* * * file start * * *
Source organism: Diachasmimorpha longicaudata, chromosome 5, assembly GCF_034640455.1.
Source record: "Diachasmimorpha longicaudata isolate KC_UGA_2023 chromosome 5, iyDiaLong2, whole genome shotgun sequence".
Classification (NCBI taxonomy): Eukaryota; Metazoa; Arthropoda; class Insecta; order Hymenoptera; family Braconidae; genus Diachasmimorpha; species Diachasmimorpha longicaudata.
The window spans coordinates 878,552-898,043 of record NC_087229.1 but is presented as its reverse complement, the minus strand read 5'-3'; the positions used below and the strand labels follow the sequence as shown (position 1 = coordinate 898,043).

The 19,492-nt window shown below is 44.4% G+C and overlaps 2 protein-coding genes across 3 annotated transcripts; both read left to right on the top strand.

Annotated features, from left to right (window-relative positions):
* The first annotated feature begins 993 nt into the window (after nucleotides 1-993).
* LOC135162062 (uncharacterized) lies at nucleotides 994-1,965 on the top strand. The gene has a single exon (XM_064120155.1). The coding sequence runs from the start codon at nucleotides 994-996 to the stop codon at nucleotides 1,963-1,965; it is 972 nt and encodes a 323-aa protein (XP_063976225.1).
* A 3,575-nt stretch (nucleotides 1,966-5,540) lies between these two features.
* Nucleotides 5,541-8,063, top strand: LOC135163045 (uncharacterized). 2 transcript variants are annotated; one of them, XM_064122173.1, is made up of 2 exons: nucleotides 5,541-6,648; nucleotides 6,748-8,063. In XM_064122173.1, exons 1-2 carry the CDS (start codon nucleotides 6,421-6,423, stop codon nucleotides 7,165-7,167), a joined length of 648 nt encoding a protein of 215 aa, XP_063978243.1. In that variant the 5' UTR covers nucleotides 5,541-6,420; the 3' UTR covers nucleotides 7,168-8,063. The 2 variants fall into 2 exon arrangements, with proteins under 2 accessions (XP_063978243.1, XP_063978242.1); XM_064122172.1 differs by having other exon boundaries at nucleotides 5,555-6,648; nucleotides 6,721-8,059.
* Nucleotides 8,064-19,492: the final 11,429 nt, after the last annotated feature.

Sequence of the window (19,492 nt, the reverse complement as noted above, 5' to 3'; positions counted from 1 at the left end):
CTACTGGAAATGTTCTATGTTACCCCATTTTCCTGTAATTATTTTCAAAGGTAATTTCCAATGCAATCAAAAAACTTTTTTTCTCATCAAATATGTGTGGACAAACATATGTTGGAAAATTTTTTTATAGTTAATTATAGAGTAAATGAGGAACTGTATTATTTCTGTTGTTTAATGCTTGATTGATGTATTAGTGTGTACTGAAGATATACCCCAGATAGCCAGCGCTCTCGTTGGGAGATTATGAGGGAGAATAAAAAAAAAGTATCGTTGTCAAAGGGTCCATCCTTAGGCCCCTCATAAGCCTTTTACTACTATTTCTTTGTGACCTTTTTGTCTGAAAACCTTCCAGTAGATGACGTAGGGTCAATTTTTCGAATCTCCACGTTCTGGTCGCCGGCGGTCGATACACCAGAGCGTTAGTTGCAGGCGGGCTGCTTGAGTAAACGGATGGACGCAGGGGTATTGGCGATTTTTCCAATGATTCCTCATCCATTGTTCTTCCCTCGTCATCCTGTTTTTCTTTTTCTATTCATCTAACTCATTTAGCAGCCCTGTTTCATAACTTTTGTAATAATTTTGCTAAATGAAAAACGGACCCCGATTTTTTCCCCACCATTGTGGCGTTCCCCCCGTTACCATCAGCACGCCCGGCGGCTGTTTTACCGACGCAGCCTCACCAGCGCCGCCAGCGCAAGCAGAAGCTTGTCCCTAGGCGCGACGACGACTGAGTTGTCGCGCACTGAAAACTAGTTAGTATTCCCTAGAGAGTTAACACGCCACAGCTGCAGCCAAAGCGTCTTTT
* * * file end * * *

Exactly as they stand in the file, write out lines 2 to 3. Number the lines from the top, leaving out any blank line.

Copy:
Source record: "Diachasmimorpha longicaudata isolate KC_UGA_2023 chromosome 5, iyDiaLong2, whole genome shotgun sequence".
Classification (NCBI taxonomy): Eukaryota; Metazoa; Arthropoda; class Insecta; order Hymenoptera; family Braconidae; genus Diachasmimorpha; species Diachasmimorpha longicaudata.